The second part of this series is now available.

A lecture given by Andy Patton (L'Abri Worker) at English L'Abri on 18 October, 2017. For more information, visit labri.org/england and for more L'Abri lectures, visit the L'Abri Ideas Library.

For further reading:

00:0000:00

Modern Art and the Life of a Culture (Jonathan Anderson)

October 16, 2017

In their recent book Modern Art and the Life of a Culture, Jonathan Anderson and William Dyrness offer a rereading of the history of modern art, including such important artists as Van Gogh, Kandinsky, Warhol, and others. In the book and this lecture, Anderson explores episodes in modern art history that are more shaped by religious contexts and theological concerns than they are usually given credit for, questioning the narrative Hans Rookmaaker offered in his influential book, Modern Art and the Death of a Culture (1970).

A lecture given by Jonathan Anderson (Assosciate Professor of Art, Biola University, USA) at English L'Abri on 13 October, 2017. For more information, visit labri.org/england and for more L'Abri lectures, visit the L'Abri Ideas Library.

 

00:0000:00

Calvin and the Visual Arts: Pure Vision or Blind Spot? (Adrienne Chaplin)

October 7, 2017

The sixteenth-century reformer John Calvin is not generally know for his enthusiasm for the visual arts. Yet he widely praised the arts in general as good gifts of God's creation for the common good and enjoyment of all. In this 500th anniversary year of the Reformation, this lecture takes a closer look at Calvin's comments on the arts in his Institutes of the Christian Religion and considers what may still be of value.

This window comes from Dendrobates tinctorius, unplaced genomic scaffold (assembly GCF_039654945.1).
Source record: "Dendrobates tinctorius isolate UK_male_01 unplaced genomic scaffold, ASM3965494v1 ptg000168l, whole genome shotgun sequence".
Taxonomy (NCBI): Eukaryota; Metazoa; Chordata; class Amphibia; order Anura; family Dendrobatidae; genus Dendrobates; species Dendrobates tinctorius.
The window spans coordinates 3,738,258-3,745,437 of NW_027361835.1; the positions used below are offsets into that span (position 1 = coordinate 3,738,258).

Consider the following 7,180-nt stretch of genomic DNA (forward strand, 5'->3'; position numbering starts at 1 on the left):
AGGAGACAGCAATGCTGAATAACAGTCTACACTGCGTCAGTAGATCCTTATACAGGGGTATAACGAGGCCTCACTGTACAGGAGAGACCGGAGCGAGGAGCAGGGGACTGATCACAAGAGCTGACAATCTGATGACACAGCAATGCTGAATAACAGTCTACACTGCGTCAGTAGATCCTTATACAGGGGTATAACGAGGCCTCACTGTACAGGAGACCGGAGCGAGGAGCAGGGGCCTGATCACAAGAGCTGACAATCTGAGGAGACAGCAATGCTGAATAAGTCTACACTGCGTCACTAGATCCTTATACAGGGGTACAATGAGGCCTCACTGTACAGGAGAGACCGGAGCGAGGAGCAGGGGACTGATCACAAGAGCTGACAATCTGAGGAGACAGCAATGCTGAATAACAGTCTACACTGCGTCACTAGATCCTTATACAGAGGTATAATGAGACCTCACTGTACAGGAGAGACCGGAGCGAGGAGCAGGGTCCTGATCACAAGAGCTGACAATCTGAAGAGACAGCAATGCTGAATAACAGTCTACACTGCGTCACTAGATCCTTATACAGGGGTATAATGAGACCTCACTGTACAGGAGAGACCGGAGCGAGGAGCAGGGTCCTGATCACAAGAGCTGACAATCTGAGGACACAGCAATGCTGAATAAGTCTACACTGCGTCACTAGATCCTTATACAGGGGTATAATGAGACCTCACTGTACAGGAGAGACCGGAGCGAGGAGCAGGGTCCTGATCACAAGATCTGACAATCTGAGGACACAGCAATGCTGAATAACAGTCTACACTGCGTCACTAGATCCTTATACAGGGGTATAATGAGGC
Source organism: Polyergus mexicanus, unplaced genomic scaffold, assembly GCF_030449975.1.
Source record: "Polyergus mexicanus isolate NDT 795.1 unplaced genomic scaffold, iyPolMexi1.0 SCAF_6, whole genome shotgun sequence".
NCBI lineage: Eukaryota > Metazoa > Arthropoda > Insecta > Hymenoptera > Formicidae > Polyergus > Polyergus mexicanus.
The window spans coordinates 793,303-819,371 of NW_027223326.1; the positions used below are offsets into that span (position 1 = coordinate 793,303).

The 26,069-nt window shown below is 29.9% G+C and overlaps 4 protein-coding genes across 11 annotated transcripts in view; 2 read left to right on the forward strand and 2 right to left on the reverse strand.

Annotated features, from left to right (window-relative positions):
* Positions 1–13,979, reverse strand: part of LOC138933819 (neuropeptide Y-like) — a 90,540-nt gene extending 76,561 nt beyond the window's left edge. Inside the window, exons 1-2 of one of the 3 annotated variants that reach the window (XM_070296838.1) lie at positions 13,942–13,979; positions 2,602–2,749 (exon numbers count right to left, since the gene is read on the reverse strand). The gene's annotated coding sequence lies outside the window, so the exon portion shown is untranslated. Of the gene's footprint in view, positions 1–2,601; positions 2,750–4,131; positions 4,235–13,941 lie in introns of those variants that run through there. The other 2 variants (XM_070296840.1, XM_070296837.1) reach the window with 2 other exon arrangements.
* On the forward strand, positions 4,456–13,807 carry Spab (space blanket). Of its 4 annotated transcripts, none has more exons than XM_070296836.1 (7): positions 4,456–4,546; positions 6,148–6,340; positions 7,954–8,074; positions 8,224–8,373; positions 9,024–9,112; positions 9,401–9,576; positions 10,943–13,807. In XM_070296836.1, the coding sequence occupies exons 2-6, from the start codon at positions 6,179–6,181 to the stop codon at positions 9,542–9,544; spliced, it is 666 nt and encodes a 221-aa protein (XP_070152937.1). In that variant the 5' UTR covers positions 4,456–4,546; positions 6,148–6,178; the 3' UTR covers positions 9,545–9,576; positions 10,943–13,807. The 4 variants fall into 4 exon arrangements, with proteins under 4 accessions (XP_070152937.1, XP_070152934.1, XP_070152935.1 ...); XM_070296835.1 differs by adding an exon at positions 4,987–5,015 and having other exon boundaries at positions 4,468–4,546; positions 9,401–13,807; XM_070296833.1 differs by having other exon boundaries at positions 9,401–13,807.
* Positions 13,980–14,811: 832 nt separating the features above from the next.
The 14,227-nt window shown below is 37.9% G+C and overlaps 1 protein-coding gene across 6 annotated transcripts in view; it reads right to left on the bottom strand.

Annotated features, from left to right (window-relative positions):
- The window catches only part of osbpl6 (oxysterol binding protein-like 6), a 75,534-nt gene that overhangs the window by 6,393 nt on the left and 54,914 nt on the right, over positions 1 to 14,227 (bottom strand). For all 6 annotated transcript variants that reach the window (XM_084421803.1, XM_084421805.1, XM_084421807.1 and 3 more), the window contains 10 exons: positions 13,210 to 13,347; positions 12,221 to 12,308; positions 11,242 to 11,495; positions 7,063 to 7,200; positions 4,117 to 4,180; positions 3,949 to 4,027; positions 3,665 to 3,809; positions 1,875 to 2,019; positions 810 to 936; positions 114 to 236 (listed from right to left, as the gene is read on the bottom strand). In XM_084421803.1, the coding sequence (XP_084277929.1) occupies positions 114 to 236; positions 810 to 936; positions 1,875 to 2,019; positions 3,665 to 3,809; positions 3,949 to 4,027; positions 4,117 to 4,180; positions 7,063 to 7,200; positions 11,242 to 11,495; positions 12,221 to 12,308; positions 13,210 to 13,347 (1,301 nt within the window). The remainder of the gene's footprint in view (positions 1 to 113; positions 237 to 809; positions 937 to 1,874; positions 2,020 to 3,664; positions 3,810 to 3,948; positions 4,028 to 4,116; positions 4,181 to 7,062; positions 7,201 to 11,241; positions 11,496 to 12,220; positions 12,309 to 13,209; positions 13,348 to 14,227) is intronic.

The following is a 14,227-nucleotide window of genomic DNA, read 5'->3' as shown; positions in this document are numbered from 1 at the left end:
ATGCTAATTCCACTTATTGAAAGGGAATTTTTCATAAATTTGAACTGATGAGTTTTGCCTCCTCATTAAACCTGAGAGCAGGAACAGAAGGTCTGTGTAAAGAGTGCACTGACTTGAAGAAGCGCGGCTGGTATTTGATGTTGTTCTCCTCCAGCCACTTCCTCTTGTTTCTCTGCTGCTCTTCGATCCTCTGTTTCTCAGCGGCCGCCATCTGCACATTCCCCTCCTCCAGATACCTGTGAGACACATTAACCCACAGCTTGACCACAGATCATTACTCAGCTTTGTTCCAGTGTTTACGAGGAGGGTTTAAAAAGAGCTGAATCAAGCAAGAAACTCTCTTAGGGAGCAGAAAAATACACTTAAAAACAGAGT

A lecture given by Adrienne Chaplin (Independent Scholar and Visiting Research Fellow, King's College London) at English L'Abri on 6 October, 2017. For more information, visit labri.org/england and for more L'Abri lectures, visit the L'Abri Ideas Library.

00:0000:00

Life, Death, and the Meaning of Time: A Journey Through T. S. Eliot’s Four Quartets (Andy Patton)

September 29, 2017

T. S. Eliot is among the greatest poets of the twentieth century. However, his masterpiece The Four Quartets, remains an evocative mystery to many readers. In The Four Quartets we see a Christian poet at the height of his maturity. It is a meditation on time, suffering, modernity, God, the human experience, and much more that rewards an evening's study and a lifetime's reading.

A lecture given by Andy Patton (L'Abri Worker) at English L'Abri on 29 September, 2017. For more information, visit labri.org/england and for more L'Abri lectures, visit the L'Abri Ideas Library.

 

00:0000:00

Is Reality Socially Created? (Jim Paul)

September 23, 2017
Contemporary sociologists argue that the way we see the world is socially created within cultures. “Girls wear pink and boys wear blue,” for example, is not a universal law but something created within twentieth-century Western culture through discourse around what it means to be male and female. If reality is socially created, then it can be recreated. But is this true of all of reality? Can gender, religion, morality, and even our own humanness be shaped and reshaped as we choose?
 
A lecture given by Jim Paul (L'Abri Worker) at English L'Abri on 22 September, 2017. For more information, visit labri.org/england and for more L'Abri lectures, visit the L'Abri Ideas Library.
 
For further reading:
00:0000:00